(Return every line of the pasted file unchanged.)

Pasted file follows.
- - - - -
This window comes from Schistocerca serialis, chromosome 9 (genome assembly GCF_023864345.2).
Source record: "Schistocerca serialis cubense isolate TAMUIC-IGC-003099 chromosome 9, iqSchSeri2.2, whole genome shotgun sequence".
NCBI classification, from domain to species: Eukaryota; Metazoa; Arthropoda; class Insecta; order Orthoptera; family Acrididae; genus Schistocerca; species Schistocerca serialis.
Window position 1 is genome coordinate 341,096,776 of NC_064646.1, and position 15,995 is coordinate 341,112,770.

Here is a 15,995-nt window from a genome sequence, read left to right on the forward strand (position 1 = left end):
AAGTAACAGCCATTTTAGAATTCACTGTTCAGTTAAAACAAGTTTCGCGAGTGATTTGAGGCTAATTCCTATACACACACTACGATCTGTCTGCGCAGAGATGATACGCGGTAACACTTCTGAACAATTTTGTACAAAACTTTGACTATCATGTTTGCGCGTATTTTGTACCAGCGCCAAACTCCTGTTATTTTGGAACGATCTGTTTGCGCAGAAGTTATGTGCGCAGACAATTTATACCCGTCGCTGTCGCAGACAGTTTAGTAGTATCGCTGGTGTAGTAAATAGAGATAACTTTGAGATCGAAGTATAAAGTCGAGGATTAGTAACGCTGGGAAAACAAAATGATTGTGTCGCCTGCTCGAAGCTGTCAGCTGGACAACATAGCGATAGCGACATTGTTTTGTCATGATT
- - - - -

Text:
This window comes from Schistocerca serialis, chromosome 9 (genome assembly GCF_023864345.2).
Source record: "Schistocerca serialis cubense isolate TAMUIC-IGC-003099 chromosome 9, iqSchSeri2.2, whole genome shotgun sequence".
NCBI classification, from domain to species: Eukaryota; Metazoa; Arthropoda; class Insecta; order Orthoptera; family Acrididae; genus Schistocerca; species Schistocerca serialis.
Window position 1 is genome coordinate 341,096,776 of NC_064646.1, and position 15,995 is coordinate 341,112,770.

Here is a 15,995-nt window from a genome sequence, read left to right on the forward strand (position 1 = left end):
AAGTAACAGCCATTTTAGAATTCACTGTTCAGTTAAAACAAGTTTCGCGAGTGATTTGAGGCTAATTCCTATACACACACTACGATCTGTCTGCGCAGAGATGATACGCGGTAACACTTCTGAACAATTTTGTACAAAACTTTGACTATCATGTTTGCGCGTATTTTGTACCAGCGCCAAACTCCTGTTATTTTGGAACGATCTGTTTGCGCAGAAGTTATGTGCGCAGACAATTTATACCCGTCGCTGTCGCAGACAGTTTAGTAGTATCGCTGGTGTAGTAAATAGAGATAACTTTGAGATCGAAGTATAAAGTCGAGGATTAGTAACGCTGGGAAAACAAAATGATTGTGTCGCCTGCTCGAAGCTGTCAGCTGGACAACATAGCGATAGCGACATTGTTTTGTCATGATT